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James Read
By James B. Taylor
[p. 26]
      Very little is known concerning the history of James Read, before his conversion to God. According to his own account, he was in very early life the subject of much alarm, under the consciousness of his guilt, as a transgressor of the Divine law. He seems, however, to have entertained, on the subject of religion
[p. 27]
generally, very incorrect ideas. It was not until 1756, he being then about thirty years old, that he submitted to the sway of the Prince of peace. His conversion took place in North Carolina, under the ministry of Elder Daniel Marshall. Up to this period, his opportunities for mental improvement were quite limited, insomuch that, at the time he entered the ministry, he could neither read nor write. Under the tuition of his wife, he was soon able to peruse the pages of unerring truth.

      Although he was in many respects unqualified to instruct in spiritual things, as an evangelist he was successful in winning souls to Christ. His spirit was stirred within him, when he beheld the thousands around him exposed to ruin; and he lifted up his voice in simplicity and godly sincerity, declaring the gospel of Christ. He traveled extensively both in North Carolina and Virginia. Indeed his talent seems to have been peculiarly suited to itinerant labor. In company with Samuel Harriss in one of his journeys, seventy-five, and in another more than two hundred, were buried with Christ in baptism.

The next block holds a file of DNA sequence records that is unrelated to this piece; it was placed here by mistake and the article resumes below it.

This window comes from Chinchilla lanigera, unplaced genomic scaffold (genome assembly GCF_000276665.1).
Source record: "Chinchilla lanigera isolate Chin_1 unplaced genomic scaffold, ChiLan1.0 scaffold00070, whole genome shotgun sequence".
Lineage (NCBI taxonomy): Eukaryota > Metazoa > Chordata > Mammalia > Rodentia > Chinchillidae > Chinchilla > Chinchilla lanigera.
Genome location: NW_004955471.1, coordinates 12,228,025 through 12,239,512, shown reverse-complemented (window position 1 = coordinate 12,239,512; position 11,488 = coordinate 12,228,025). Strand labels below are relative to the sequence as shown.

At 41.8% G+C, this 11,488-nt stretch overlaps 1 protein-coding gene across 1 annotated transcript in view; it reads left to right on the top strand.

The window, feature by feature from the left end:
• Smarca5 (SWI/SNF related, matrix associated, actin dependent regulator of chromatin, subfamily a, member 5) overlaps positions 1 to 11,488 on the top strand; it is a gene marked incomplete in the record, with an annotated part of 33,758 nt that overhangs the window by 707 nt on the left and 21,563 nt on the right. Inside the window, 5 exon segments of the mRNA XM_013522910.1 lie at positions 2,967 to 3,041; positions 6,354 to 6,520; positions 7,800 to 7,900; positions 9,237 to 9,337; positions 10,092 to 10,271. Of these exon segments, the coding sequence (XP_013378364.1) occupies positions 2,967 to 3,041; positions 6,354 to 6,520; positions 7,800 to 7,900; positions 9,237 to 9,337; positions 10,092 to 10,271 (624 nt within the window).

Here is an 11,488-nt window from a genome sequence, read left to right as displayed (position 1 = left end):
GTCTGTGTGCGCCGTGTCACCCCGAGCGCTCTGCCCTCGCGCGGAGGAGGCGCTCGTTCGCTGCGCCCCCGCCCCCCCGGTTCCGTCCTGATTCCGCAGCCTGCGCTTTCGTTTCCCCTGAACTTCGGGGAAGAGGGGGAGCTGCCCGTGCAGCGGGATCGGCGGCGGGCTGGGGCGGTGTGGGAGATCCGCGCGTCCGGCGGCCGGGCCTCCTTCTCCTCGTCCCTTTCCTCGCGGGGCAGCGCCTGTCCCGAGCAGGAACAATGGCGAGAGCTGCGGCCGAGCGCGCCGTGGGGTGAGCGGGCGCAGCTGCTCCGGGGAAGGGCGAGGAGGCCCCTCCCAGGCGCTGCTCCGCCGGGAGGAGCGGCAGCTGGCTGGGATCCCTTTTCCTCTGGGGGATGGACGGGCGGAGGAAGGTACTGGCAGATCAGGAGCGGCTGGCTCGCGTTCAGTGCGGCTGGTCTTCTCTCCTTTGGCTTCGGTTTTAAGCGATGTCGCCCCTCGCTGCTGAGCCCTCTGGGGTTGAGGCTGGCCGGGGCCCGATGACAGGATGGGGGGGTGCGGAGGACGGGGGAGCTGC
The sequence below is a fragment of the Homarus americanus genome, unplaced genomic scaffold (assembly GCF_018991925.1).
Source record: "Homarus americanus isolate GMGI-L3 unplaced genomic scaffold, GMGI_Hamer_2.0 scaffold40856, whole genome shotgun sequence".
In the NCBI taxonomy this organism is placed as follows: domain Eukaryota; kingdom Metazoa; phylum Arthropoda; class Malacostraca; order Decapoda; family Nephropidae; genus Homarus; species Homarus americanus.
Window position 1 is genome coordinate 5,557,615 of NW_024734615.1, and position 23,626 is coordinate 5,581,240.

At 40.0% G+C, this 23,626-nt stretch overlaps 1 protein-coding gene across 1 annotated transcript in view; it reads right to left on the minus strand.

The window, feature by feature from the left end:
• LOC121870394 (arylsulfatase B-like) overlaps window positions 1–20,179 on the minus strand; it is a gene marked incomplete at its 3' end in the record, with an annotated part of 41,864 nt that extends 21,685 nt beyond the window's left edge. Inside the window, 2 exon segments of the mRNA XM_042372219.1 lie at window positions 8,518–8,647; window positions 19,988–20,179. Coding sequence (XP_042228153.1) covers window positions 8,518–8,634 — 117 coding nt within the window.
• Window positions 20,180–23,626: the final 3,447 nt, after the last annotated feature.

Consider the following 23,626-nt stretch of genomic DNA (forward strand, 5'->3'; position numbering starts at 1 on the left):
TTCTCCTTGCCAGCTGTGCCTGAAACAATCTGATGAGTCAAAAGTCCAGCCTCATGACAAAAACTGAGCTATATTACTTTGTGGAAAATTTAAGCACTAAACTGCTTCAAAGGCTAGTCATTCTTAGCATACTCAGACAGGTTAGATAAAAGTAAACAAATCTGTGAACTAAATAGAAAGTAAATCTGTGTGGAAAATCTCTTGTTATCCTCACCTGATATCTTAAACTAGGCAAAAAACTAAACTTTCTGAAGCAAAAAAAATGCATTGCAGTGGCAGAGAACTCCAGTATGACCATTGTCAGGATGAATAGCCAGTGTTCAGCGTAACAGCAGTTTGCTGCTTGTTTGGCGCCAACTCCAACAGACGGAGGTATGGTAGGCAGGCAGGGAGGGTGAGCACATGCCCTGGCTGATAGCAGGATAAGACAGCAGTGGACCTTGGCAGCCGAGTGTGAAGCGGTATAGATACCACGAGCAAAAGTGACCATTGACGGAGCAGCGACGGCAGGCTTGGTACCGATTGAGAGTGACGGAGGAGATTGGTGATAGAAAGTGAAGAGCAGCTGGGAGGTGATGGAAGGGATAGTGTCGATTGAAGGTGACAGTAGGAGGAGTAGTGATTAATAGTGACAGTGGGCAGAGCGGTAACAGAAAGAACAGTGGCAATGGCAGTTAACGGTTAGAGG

It is painful to be compelled to state, that for some impropriety of conduct, he was excluded from the fellowship of his Christian brethren. After the lapse of two or three years, when satisfactory evidence had been afforded to the church of his repentance, he was restored to their affections, and to the full exercise of his ministerial functions. To the end of his course he exhibited a blameless life, and was made of God useful in his cause. Notwithstanding the piety and success of this man of God, he was evidently in some things enthusiastic. He was too much inclined to regard his impressions as immediately from heaven. To this he was subject from childhood. It is partly to be accounted for from the fact, that he was almost altogether uncultivated, and that the early part of his life was passed in a time of comparative ignorance.

      His death took place in 1798, in the seventy-second year of his age, having been more than forty years engaged in the ministry. His end is said to have been most triumphant. He was willing to leave the world, because he expected to be with Christ. In taking his departure, he said to a friend: "Do you not see the angels waiting to convey my soul to glory?"

[From James B. Taylor, Virginia Baptist Ministers, 1859, pp. 26-27. Scanned and formatted by Jim Duvall.]

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